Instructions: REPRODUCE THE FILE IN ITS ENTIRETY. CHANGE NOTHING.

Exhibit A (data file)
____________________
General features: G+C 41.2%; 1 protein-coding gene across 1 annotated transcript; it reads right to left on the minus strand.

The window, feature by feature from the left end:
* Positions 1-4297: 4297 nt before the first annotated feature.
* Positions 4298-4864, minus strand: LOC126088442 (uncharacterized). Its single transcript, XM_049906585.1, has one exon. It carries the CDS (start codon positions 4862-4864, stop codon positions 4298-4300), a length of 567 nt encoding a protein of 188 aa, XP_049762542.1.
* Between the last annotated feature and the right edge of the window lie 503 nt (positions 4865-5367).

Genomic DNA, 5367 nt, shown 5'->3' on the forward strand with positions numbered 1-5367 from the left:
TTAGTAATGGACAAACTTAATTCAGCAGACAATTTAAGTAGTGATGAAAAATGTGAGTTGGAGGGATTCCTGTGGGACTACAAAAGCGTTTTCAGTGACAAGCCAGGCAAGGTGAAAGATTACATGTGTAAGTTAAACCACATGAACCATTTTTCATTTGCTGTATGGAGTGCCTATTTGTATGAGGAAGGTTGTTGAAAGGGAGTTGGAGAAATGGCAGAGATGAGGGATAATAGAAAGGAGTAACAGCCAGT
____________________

General features: G+C 41.2%; 1 protein-coding gene across 1 annotated transcript; it reads right to left on the minus strand.

The window, feature by feature from the left end:
* Positions 1-4297: 4297 nt before the first annotated feature.
* Positions 4298-4864, minus strand: LOC126088442 (uncharacterized). Its single transcript, XM_049906585.1, has one exon. It carries the CDS (start codon positions 4862-4864, stop codon positions 4298-4300), a length of 567 nt encoding a protein of 188 aa, XP_049762542.1.
* Between the last annotated feature and the right edge of the window lie 503 nt (positions 4865-5367).

Genomic DNA, 5367 nt, shown 5'->3' on the forward strand with positions numbered 1-5367 from the left:
TTAGTAATGGACAAACTTAATTCAGCAGACAATTTAAGTAGTGATGAAAAATGTGAGTTGGAGGGATTCCTGTGGGACTACAAAAGCGTTTTCAGTGACAAGCCAGGCAAGGTGAAAGATTACATGTGTAAGTTAAACCACATGAACCATTTTTCATTTGCTGTATGGAGTGCCTATTTGTATGAGGAAGGTTGTTGAAAGGGAGTTGGAGAAATGGCAGAGATGAGGGATAATAGAAAGGAGTAACAGCCAGT